Remember Napster? The early file-sharing service that effectively gave rise to the advent of digital music piracy? Well, Iron Maiden’s frontman Bruce Dickinson certainly seems to, slamming the service, its creator, and those who partake in music piracy still in a new interview with German music blog Comebackstage.
While Metallica’s hatred towards Napster was so public that the band’s lawsuit effectively shut down the service in 2002, Napster’s effect on the music industry has continued to this day, with musicians rightly holding a grudge against the service.
“[Musicians starting out today] have a tough job, actually, because digital downloading, well, not digital downloading now in itself, but the result of Napster and things like that,” Iron Maiden’s Bruce Dickinson explained in the interview, as transcribed by NME. “Even though downloading is now kind of mainstream, Napster destroyed the concept of music having any value – which is terrible.”
“I think the guy [who founded Napster] should be locked up, maybe he has been, he deserves to be. It was an act of pure selfish destruction.”
“For a band like us, actually we still make records, but we pretty much accept that we don’t really make hardly any money out of making a record,” Dickinson continued. “We still do it because we have to, because we love it and we have to do new music. But the great thing with us is we can tour and make money [from performing] live. Other bands, bands who are coming up doing great music, they don’t get that luxury.”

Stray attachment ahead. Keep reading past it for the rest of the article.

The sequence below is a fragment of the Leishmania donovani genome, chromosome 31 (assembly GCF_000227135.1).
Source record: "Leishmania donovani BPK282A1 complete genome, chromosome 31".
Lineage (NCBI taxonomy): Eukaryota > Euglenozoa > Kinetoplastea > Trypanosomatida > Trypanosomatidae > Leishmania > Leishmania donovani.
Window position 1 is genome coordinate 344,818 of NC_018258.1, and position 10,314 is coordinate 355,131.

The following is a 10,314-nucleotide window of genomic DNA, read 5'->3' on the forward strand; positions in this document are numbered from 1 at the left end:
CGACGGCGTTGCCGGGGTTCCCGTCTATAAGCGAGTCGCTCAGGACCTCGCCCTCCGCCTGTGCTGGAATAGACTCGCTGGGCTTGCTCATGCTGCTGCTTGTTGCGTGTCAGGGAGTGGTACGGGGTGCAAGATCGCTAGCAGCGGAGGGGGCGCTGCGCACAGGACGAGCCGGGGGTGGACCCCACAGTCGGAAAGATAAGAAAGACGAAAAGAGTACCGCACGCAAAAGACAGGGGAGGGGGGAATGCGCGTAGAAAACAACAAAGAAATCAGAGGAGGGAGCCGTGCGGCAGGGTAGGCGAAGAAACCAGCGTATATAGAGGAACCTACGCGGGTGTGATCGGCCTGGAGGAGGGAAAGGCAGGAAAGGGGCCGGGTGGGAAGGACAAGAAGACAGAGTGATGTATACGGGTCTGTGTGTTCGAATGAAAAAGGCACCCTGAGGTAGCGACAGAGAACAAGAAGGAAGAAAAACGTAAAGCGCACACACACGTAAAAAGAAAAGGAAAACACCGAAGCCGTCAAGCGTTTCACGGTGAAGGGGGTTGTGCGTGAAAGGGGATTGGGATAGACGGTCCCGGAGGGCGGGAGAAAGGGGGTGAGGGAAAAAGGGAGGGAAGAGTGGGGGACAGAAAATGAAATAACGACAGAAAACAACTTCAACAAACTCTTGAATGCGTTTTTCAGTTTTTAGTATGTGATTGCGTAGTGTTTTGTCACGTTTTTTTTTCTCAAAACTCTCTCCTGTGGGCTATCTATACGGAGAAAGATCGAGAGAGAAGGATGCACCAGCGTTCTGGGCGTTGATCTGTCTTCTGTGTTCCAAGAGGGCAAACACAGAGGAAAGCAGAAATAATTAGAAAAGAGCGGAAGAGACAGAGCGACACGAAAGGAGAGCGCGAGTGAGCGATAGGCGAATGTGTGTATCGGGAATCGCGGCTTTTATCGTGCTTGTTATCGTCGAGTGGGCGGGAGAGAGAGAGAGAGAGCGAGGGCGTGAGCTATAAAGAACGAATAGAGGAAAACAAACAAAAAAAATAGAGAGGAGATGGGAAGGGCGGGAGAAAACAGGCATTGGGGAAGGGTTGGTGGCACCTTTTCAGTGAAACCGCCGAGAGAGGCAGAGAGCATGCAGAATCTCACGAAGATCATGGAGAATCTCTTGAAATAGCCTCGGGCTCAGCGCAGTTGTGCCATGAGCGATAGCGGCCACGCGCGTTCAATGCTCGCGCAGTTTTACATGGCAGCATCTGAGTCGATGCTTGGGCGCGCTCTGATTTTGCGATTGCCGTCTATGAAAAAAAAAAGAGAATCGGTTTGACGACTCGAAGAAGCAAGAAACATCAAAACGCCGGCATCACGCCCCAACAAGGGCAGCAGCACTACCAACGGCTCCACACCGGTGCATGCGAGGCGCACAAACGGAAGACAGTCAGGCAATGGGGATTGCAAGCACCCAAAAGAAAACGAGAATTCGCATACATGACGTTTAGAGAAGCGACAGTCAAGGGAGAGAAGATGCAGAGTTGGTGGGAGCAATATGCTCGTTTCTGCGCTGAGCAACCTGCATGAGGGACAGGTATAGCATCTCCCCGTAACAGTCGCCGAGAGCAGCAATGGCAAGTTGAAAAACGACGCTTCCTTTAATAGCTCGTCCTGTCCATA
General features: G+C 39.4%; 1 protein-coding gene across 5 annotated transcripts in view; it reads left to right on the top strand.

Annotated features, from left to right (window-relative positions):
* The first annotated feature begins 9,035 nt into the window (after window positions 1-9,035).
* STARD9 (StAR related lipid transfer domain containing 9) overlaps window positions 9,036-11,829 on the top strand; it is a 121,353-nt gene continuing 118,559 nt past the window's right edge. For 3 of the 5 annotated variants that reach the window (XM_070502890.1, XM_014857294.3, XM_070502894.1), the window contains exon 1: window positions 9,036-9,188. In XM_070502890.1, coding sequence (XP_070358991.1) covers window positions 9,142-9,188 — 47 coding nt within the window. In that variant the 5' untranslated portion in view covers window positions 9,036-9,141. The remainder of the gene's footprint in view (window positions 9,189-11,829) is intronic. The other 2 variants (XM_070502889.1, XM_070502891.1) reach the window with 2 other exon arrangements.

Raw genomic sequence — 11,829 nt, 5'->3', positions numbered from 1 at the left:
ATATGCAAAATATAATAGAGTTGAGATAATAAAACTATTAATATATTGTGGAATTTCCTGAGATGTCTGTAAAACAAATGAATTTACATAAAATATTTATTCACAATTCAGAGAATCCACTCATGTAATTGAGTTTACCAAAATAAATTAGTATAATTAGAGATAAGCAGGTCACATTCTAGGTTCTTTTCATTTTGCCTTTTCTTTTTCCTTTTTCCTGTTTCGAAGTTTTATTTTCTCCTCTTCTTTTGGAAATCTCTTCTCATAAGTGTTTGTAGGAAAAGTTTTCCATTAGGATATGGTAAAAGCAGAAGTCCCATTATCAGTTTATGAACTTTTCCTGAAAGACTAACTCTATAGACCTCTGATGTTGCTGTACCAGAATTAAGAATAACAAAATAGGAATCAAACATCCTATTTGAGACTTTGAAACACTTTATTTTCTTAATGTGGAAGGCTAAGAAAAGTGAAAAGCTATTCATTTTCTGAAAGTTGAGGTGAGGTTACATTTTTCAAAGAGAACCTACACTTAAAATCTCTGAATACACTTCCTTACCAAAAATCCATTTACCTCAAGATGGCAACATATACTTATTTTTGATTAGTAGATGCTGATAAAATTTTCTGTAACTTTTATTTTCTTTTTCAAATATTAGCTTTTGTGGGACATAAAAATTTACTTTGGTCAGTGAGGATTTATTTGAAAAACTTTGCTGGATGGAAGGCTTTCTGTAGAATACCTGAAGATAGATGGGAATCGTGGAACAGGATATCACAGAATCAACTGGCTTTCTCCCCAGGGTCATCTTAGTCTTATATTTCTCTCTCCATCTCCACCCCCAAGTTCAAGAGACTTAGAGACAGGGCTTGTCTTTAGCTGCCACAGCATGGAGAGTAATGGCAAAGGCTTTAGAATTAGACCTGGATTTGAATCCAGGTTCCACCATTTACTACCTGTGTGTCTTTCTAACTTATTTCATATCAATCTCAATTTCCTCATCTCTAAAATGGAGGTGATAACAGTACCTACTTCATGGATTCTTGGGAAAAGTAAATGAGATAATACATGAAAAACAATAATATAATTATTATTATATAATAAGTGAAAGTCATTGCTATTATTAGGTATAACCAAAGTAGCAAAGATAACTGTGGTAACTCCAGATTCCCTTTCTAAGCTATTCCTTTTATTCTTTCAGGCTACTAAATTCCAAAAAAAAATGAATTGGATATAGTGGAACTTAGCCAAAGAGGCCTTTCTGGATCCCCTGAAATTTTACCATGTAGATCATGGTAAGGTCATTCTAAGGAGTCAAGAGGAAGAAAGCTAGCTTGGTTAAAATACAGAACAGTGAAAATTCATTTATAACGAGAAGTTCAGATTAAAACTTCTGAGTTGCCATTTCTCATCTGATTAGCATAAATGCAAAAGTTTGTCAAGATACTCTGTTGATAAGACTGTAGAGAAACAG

The Iron Maiden vocalist also went on to share his disbelief at how the general public don’t value music as much as they should due to its easy illegal access, noting how people buy copies of his new memoir, What Does This Button Do?, but not his albums.
“I get paid when they sell a [copy of my] book. The difference is, I took two and a half months to write this book, and I get paid a royalty, and, actually, it’s very reasonable, it’s very fair,” Dickinson noted. “If this book was a record and I took two and a half months to make it, I would have to give it away, because people will pay for a book, but they won’t buy an album. That is really sad and it’s wrong.”
“Now, I don’t know where we’re gonna get to in the future. It’s possible that the digital downloading world will start to charge a little bit more money and artists will get paid a little bit more.”
“When you consider that most people, when they sit down and listen to an album, they might drink a pint of beer or have a can of energy drink or something else like that,” he continued. “So they’ll pay the price of an energy drink, but they won’t pay the price for the album. And it’s sad.”
“I think everybody needs to be educated about the fact that music has real value and musicians have real value; they spent years working on their craft to entertain people.”
Notably, Sean Parker, the co-founder of Napster and former President of Facebook, stepped down from his role as a member of Spotify’s Board of Directors back in 2010.